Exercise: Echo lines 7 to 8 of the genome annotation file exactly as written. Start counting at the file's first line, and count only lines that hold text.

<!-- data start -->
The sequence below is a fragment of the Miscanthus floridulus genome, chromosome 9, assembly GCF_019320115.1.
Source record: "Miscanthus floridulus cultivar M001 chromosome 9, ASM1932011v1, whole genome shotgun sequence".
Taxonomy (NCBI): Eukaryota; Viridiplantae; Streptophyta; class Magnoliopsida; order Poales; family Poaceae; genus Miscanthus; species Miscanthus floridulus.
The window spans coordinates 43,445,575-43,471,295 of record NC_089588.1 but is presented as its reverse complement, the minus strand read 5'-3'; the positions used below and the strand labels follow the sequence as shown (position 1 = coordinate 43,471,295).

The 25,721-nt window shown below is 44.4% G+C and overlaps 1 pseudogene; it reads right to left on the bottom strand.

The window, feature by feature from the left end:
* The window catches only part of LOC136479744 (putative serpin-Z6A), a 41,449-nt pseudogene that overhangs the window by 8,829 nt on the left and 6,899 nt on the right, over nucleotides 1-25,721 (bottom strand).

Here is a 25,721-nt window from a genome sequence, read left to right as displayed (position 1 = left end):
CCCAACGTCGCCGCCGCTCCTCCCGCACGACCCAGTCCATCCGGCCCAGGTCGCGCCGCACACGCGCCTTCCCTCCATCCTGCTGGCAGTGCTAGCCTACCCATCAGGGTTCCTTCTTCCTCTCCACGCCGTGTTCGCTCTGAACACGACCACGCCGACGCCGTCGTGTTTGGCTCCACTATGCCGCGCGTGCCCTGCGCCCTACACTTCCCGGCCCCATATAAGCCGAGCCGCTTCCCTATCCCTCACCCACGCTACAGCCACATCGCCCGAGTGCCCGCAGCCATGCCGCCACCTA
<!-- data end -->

* The window catches only part of LOC136479744 (putative serpin-Z6A), a 41,449-nt pseudogene that overhangs the window by 8,829 nt on the left and 6,899 nt on the right, over nucleotides 1-25,721 (bottom strand).

Here is a 25,721-nt window from a genome sequence, read left to right as displayed (position 1 = left end):